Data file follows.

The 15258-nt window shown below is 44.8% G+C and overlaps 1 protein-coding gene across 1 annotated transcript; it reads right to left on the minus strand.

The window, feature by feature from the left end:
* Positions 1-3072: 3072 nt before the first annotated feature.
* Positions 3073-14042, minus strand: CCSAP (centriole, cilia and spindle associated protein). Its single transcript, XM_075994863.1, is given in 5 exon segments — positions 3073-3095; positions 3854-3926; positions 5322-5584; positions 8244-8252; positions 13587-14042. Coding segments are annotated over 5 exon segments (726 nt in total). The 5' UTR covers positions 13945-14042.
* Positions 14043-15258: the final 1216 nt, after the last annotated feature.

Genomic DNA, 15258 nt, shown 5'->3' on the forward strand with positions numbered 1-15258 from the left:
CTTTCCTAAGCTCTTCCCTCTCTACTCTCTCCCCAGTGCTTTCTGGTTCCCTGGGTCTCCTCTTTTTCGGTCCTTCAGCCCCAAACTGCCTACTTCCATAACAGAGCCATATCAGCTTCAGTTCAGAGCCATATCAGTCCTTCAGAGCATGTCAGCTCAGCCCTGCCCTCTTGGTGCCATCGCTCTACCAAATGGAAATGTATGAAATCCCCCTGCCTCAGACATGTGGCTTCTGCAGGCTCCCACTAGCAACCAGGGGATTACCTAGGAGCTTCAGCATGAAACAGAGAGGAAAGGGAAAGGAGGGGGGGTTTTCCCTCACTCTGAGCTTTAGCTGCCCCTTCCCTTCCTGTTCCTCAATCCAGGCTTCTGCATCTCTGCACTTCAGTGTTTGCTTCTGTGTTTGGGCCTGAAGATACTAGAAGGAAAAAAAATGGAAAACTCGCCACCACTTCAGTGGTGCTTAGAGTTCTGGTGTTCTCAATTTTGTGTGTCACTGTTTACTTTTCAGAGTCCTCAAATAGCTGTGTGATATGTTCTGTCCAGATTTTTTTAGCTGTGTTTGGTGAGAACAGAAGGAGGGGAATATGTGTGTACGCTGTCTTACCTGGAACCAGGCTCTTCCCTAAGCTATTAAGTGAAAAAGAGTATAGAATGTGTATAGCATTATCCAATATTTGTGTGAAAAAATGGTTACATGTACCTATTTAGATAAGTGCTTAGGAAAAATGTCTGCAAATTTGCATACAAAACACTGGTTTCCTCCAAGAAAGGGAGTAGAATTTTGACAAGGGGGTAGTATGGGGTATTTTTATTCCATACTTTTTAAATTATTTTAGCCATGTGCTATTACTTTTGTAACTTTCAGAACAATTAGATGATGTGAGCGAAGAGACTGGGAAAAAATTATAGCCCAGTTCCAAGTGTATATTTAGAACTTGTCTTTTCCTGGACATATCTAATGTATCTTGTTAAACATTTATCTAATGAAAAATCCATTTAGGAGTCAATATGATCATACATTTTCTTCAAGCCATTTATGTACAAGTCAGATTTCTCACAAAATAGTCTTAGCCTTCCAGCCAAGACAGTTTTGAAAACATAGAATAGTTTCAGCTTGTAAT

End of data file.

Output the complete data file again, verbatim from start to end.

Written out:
The 15258-nt window shown below is 44.8% G+C and overlaps 1 protein-coding gene across 1 annotated transcript; it reads right to left on the minus strand.

The window, feature by feature from the left end:
* Positions 1-3072: 3072 nt before the first annotated feature.
* Positions 3073-14042, minus strand: CCSAP (centriole, cilia and spindle associated protein). Its single transcript, XM_075994863.1, is given in 5 exon segments — positions 3073-3095; positions 3854-3926; positions 5322-5584; positions 8244-8252; positions 13587-14042. Coding segments are annotated over 5 exon segments (726 nt in total). The 5' UTR covers positions 13945-14042.
* Positions 14043-15258: the final 1216 nt, after the last annotated feature.

Genomic DNA, 15258 nt, shown 5'->3' on the forward strand with positions numbered 1-15258 from the left:
CTTTCCTAAGCTCTTCCCTCTCTACTCTCTCCCCAGTGCTTTCTGGTTCCCTGGGTCTCCTCTTTTTCGGTCCTTCAGCCCCAAACTGCCTACTTCCATAACAGAGCCATATCAGCTTCAGTTCAGAGCCATATCAGTCCTTCAGAGCATGTCAGCTCAGCCCTGCCCTCTTGGTGCCATCGCTCTACCAAATGGAAATGTATGAAATCCCCCTGCCTCAGACATGTGGCTTCTGCAGGCTCCCACTAGCAACCAGGGGATTACCTAGGAGCTTCAGCATGAAACAGAGAGGAAAGGGAAAGGAGGGGGGGTTTTCCCTCACTCTGAGCTTTAGCTGCCCCTTCCCTTCCTGTTCCTCAATCCAGGCTTCTGCATCTCTGCACTTCAGTGTTTGCTTCTGTGTTTGGGCCTGAAGATACTAGAAGGAAAAAAAATGGAAAACTCGCCACCACTTCAGTGGTGCTTAGAGTTCTGGTGTTCTCAATTTTGTGTGTCACTGTTTACTTTTCAGAGTCCTCAAATAGCTGTGTGATATGTTCTGTCCAGATTTTTTTAGCTGTGTTTGGTGAGAACAGAAGGAGGGGAATATGTGTGTACGCTGTCTTACCTGGAACCAGGCTCTTCCCTAAGCTATTAAGTGAAAAAGAGTATAGAATGTGTATAGCATTATCCAATATTTGTGTGAAAAAATGGTTACATGTACCTATTTAGATAAGTGCTTAGGAAAAATGTCTGCAAATTTGCATACAAAACACTGGTTTCCTCCAAGAAAGGGAGTAGAATTTTGACAAGGGGGTAGTATGGGGTATTTTTATTCCATACTTTTTAAATTATTTTAGCCATGTGCTATTACTTTTGTAACTTTCAGAACAATTAGATGATGTGAGCGAAGAGACTGGGAAAAAATTATAGCCCAGTTCCAAGTGTATATTTAGAACTTGTCTTTTCCTGGACATATCTAATGTATCTTGTTAAACATTTATCTAATGAAAAATCCATTTAGGAGTCAATATGATCATACATTTTCTTCAAGCCATTTATGTACAAGTCAGATTTCTCACAAAATAGTCTTAGCCTTCCAGCCAAGACAGTTTTGAAAACATAGAATAGTTTCAGCTTGTAAT